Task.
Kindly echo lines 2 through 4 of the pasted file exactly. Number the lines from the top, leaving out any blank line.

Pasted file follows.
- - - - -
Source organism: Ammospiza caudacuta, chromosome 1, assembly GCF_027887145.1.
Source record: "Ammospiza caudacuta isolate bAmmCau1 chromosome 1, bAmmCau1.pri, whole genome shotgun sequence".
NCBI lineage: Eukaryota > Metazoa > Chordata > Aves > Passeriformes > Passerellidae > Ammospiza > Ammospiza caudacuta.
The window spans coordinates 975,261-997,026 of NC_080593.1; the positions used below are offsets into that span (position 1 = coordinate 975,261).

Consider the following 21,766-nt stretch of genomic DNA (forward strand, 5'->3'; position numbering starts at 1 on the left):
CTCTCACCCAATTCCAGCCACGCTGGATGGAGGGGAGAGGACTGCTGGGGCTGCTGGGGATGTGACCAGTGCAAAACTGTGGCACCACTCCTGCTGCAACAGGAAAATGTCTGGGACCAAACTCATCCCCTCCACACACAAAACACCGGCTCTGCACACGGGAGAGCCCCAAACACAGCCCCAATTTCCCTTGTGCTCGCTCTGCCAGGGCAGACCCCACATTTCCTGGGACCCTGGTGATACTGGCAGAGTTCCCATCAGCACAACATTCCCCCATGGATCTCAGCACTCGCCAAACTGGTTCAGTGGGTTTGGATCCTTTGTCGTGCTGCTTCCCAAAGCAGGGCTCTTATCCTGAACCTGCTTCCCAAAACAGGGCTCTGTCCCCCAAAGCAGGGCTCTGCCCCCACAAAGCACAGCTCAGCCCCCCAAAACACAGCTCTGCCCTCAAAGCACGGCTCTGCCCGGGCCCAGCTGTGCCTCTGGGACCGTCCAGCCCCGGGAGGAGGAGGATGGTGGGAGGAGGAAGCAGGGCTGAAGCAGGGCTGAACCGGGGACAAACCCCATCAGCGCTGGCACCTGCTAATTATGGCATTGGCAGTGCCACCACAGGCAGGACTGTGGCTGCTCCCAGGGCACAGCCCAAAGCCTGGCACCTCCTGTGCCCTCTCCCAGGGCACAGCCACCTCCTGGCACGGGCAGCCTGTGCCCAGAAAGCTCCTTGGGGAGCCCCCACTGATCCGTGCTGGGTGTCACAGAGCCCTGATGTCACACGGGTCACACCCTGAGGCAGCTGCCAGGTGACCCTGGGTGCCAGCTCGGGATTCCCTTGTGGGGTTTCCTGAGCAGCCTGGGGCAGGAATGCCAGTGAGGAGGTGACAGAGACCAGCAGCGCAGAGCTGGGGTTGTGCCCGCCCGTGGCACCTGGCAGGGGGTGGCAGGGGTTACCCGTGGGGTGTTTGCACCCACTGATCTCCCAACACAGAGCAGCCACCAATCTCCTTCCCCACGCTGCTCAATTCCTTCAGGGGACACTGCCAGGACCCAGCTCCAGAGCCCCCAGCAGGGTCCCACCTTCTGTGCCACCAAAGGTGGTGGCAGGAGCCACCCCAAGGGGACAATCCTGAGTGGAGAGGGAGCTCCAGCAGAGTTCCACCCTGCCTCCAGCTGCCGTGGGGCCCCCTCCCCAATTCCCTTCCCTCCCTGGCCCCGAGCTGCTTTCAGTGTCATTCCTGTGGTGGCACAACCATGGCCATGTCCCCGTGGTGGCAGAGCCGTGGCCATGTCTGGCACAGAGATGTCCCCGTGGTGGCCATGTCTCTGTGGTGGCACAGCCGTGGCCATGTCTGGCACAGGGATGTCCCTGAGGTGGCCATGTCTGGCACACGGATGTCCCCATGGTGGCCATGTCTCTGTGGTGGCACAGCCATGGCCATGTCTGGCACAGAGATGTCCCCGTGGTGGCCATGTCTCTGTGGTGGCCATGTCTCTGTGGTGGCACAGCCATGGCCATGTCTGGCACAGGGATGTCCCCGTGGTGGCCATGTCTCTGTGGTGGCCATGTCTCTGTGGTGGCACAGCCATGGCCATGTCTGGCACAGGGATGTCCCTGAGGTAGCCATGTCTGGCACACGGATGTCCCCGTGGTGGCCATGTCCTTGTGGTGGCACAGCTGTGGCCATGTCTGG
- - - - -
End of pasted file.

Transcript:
Source record: "Ammospiza caudacuta isolate bAmmCau1 chromosome 1, bAmmCau1.pri, whole genome shotgun sequence".
NCBI lineage: Eukaryota > Metazoa > Chordata > Aves > Passeriformes > Passerellidae > Ammospiza > Ammospiza caudacuta.
The window spans coordinates 975,261-997,026 of NC_080593.1; the positions used below are offsets into that span (position 1 = coordinate 975,261).